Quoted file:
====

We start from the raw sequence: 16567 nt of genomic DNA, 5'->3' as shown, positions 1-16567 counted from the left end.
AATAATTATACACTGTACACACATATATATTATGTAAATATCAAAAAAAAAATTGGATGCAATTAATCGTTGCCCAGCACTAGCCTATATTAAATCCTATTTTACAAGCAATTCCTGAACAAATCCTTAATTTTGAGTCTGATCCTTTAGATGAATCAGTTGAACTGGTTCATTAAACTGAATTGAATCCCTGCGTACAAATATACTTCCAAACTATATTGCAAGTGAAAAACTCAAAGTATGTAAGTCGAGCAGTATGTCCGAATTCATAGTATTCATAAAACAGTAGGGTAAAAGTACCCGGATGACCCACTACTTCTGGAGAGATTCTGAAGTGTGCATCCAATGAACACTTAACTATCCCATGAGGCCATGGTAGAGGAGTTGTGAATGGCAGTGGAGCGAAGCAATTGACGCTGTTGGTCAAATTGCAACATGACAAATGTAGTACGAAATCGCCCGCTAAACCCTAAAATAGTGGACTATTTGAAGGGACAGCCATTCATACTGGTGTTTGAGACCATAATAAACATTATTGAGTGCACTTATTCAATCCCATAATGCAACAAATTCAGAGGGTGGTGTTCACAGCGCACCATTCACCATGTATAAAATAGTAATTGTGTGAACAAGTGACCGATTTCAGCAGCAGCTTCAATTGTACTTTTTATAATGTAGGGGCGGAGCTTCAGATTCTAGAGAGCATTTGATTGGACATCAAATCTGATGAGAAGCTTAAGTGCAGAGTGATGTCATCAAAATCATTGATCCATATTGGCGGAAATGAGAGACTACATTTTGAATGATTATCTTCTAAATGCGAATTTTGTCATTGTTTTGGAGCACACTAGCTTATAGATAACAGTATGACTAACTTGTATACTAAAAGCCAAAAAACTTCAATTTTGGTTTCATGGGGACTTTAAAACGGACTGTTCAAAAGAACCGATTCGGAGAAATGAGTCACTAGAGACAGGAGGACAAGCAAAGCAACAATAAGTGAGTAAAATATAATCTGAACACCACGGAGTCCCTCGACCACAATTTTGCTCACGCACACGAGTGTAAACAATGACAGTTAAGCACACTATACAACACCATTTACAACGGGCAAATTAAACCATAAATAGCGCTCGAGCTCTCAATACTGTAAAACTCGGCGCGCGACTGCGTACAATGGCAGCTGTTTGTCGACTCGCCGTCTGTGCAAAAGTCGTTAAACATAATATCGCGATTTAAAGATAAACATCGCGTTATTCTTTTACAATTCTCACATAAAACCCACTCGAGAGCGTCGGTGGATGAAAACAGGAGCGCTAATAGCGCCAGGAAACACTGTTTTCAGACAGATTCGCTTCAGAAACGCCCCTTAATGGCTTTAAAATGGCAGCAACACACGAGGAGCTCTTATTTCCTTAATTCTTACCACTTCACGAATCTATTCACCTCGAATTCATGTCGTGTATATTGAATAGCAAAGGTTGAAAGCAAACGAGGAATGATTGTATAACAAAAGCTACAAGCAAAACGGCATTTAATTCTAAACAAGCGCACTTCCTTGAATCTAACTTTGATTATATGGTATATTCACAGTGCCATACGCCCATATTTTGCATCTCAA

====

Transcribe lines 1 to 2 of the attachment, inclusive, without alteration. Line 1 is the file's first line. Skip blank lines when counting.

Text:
We start from the raw sequence: 16567 nt of genomic DNA, 5'->3' as shown, positions 1-16567 counted from the left end.
AATAATTATACACTGTACACACATATATATTATGTAAATATCAAAAAAAAAATTGGATGCAATTAATCGTTGCCCAGCACTAGCCTATATTAAATCCTATTTTACAAGCAATTCCTGAACAAATCCTTAATTTTGAGTCTGATCCTTTAGATGAATCAGTTGAACTGGTTCATTAAACTGAATTGAATCCCTGCGTACAAATATACTTCCAAACTATATTGCAAGTGAAAAACTCAAAGTATGTAAGTCGAGCAGTATGTCCGAATTCATAGTATTCATAAAACAGTAGGGTAAAAGTACCCGGATGACCCACTACTTCTGGAGAGATTCTGAAGTGTGCATCCAATGAACACTTAACTATCCCATGAGGCCATGGTAGAGGAGTTGTGAATGGCAGTGGAGCGAAGCAATTGACGCTGTTGGTCAAATTGCAACATGACAAATGTAGTACGAAATCGCCCGCTAAACCCTAAAATAGTGGACTATTTGAAGGGACAGCCATTCATACTGGTGTTTGAGACCATAATAAACATTATTGAGTGCACTTATTCAATCCCATAATGCAACAAATTCAGAGGGTGGTGTTCACAGCGCACCATTCACCATGTATAAAATAGTAATTGTGTGAACAAGTGACCGATTTCAGCAGCAGCTTCAATTGTACTTTTTATAATGTAGGGGCGGAGCTTCAGATTCTAGAGAGCATTTGATTGGACATCAAATCTGATGAGAAGCTTAAGTGCAGAGTGATGTCATCAAAATCATTGATCCATATTGGCGGAAATGAGAGACTACATTTTGAATGATTATCTTCTAAATGCGAATTTTGTCATTGTTTTGGAGCACACTAGCTTATAGATAACAGTATGACTAACTTGTATACTAAAAGCCAAAAAACTTCAATTTTGGTTTCATGGGGACTTTAAAACGGACTGTTCAAAAGAACCGATTCGGAGAAATGAGTCACTAGAGACAGGAGGACAAGCAAAGCAACAATAAGTGAGTAAAATATAATCTGAACACCACGGAGTCCCTCGACCACAATTTTGCTCACGCACACGAGTGTAAACAATGACAGTTAAGCACACTATACAACACCATTTACAACGGGCAAATTAAACCATAAATAGCGCTCGAGCTCTCAATACTGTAAAACTCGGCGCGCGACTGCGTACAATGGCAGCTGTTTGTCGACTCGCCGTCTGTGCAAAAGTCGTTAAACATAATATCGCGATTTAAAGATAAACATCGCGTTATTCTTTTACAATTCTCACATAAAACCCACTCGAGAGCGTCGGTGGATGAAAACAGGAGCGCTAATAGCGCCAGGAAACACTGTTTTCAGACAGATTCGCTTCAGAAACGCCCCTTAATGGCTTTAAAATGGCAGCAACACACGAGGAGCTCTTATTTCCTTAATTCTTACCACTTCACGAATCTATTCACCTCGAATTCATGTCGTGTATATTGAATAGCAAAGGTTGAAAGCAAACGAGGAATGATTGTATAACAAAAGCTACAAGCAAAACGGCATTTAATTCTAAACAAGCGCACTTCCTTGAATCTAACTTTGATTATATGGTATATTCACAGTGCCATACGCCCATATTTTGCATCTCAA